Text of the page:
Our model is one of reciprocal responsibility grounded in right relations. Residents who successfully apply to the program are required to provide volunteer work in exchange for the housing subsidy provided. This can include working in the Gallery and providing assistance to Lodge events and activities, putting on a skills exchange workshop for fellow residents, facilitating an artist demonstration or public workshop, or helping in other ways that benefit the Lodge operations. Our programming includes professional development opportunities for residents to ameliorate their business skills, gain financial literacy, understand funding models, access higher education, and develop themselves professionally by taking part in high profile conferences and events. Alliances made with organizations and companies in Vancouver have provided our residents with access to subsidized gym memberships, discounted tickets to events, and even deals for free business cards and website development.

In 2016, our residency program was re-designed by Indigenous artist Olivia Davies, who brought her business acumen and professional artistic experience to the management of the program. A graduate of the Banff Centre for Indigenous Leadership and the Executive Administration program at Vancouver Community College, and an Indigenous choreographer with over two decades of performance and event management, Davies was able to take the vision of the residency into the future. By first overhauling the program admission requirements, Davies then began the process of coordinating professional development programming for artists that would provide lasting benefits for participants and encourage their own agency by facilitating skills exchange workshops for fellow artists and hosting live demonstrations of their work.

The talents of the artists in residence have been showcased locally, nationally, and even on the international stage. Artists living at the Lodge have had their works exhibited in Germany, Korea, the United States, and Mexico and have been recognized by their professional industries as leaders in their fields. Alumni have gone on to build their careers in Hollywood, New York City, Toronto, and other major city centres where Indigenous arts and culture are promoted. Emerging artists and scholars attending institutions such as the Emily Carr University of Art and Design or Vancouver Academy of Dramatic Arts are living in the Lodge and thriving by surrounding themselves with other Indigenous artists. Shared experiences foster the possibilities for connections, collaborations, and even informal mentorship. Cross-pollination of ideas and talents occurs naturally. The Lodge provides safe, secure housing and 24/7 access to a shared artist studio where artists can work independently and gain support through shared resources. To our knowledge, no other artist residency like this exists in North America.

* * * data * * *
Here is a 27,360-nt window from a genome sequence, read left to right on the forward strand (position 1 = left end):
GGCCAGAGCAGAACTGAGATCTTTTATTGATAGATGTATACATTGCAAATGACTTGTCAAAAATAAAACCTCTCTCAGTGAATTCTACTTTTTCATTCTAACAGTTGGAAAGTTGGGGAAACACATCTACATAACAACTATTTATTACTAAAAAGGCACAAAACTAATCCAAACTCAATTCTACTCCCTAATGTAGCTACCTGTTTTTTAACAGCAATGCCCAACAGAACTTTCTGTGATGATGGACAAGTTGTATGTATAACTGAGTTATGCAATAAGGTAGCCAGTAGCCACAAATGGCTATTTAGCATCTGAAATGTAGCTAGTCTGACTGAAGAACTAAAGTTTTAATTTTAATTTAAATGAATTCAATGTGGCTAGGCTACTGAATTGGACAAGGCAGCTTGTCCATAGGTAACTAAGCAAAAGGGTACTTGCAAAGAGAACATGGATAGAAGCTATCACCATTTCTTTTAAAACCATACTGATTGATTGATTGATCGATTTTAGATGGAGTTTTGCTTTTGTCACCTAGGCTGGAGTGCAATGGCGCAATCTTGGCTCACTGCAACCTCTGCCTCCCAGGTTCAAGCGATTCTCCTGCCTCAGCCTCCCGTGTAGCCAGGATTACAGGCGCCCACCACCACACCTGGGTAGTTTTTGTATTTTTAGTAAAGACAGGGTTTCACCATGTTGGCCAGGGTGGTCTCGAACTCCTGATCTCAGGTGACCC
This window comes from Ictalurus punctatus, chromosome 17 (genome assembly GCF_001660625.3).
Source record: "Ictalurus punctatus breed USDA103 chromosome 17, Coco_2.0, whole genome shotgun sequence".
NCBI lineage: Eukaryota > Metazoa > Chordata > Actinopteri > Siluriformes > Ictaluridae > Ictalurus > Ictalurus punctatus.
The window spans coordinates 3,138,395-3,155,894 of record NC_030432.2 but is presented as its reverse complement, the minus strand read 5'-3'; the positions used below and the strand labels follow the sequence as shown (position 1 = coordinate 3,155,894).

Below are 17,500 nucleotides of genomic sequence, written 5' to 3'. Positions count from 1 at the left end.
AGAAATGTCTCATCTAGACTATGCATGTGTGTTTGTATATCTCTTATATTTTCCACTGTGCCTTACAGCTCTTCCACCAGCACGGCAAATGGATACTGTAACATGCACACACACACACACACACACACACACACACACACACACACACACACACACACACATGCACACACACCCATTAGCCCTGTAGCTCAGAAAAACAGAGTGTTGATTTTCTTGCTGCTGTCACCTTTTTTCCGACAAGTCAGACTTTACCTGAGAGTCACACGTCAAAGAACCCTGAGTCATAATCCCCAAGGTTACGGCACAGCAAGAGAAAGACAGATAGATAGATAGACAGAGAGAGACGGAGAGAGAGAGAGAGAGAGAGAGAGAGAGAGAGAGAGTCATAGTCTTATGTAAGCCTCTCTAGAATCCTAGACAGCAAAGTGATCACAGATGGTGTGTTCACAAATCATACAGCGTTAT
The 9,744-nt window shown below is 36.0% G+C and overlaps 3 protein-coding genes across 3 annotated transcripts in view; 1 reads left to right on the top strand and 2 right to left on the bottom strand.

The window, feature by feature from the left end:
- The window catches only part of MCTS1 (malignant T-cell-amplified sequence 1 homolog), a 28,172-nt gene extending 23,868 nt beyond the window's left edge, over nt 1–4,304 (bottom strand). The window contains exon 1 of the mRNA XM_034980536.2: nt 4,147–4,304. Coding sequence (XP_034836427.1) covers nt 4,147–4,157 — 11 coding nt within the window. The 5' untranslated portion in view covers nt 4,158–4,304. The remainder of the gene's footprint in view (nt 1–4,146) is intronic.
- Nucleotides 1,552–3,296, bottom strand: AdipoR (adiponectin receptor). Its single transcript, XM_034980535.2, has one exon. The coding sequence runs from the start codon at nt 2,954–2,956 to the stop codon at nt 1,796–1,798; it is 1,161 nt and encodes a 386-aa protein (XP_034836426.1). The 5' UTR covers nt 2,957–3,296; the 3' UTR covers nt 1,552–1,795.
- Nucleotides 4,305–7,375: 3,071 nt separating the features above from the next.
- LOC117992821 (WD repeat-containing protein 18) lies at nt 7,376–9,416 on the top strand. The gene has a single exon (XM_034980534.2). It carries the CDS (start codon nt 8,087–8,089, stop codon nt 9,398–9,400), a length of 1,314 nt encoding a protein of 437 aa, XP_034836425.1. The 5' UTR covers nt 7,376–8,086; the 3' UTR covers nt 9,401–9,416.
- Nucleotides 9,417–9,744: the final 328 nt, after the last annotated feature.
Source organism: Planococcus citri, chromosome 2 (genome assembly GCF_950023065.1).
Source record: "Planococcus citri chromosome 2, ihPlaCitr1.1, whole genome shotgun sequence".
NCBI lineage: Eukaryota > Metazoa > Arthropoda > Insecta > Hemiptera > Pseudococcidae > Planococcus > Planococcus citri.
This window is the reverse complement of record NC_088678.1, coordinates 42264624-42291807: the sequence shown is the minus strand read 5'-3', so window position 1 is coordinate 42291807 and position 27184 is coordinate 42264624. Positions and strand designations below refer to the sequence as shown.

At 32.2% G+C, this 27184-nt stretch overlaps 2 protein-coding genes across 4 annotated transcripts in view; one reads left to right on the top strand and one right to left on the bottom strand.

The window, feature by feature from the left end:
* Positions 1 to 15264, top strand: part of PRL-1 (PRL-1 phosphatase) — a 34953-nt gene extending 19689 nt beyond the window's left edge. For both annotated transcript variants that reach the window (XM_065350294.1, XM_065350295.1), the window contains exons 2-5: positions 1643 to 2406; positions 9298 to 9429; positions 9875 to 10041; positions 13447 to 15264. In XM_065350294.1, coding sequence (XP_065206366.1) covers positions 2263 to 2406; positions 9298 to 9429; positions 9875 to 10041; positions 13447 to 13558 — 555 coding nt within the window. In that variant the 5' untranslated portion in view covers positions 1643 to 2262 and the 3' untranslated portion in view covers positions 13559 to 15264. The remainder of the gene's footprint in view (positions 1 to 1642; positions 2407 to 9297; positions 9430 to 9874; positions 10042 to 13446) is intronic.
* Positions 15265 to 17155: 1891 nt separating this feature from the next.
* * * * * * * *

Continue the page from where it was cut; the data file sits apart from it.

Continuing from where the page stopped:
The Lodge was named in a traditional ceremony by Chief Ian Campbell, the Hereditary Chief of the Squamish Nation on whose territory the Lodge was built. The Chief tells the story that “Skwachàys” is the traditional name of this area, which is located at the head of False Creek. It refers to the spring waters that once covered the area. The area was rich in elk, bog cranberries, wild rice, sturgeon, and salmon. The Squamish people believe that these waters are a portal into the spirit realm and are sacred. Retaining this name supports the ancient history and connection to the area.

The Skwachàys Lodge logo is derived from an original work created by Eric Parnell, A Haida artist living in Vancouver. The original work was created for the ‘Looking Forward, Looking Back’, a story catching project that looked at Vancouver’s Eastside through the eyes of Indigenous artists. Eric chose to represent the idea of forward and back reflection with duplicate Ravens looking inwards and facing each other. The Ravens rest within a circle containing two human hands beneath a stylized sun, giving one a sense of holding the reflection in the light of these two views.The Artists in Residence opportunity at Skwachàys Lodge is a unique and life-changing housing program for practicing Indigenous artists. This includes subsidized housing in clean, unfurnished bachelor suites, 24/7 access to shared artist workshop, and access to programming opportunities for personal and professional development that help artists develop their craft and move into the next phase of their careers. Maximum three-year stay is dependent on successful program participation and achievement of self-defined career goals. Emerging, mid-career, and senior artists are welcome to apply.  Apply today for openings in 2019! Click Here!



Recent public event hosted by artist in residence, Taran Kootenayhoo on December 12, 2018

“Rough Draft” invited Indigenous spoken word artists, stand-up comics, musicians (Gillian Thomson featured in this video), and filmmakers to present their unfinished works in development for an evening of free entertainment held at the Lodge.


Recent public event hosted by Artists in Residence at the Lodge on November 2, 2018

HOT A.I.R. presented artist talks and demonstrations by current artists in residence including Whess Harman (featured in this clip)


Time Magazine 2018 Greatest Places to Stay





SPARC Shares… Why Faith and the Arts should Cohabitate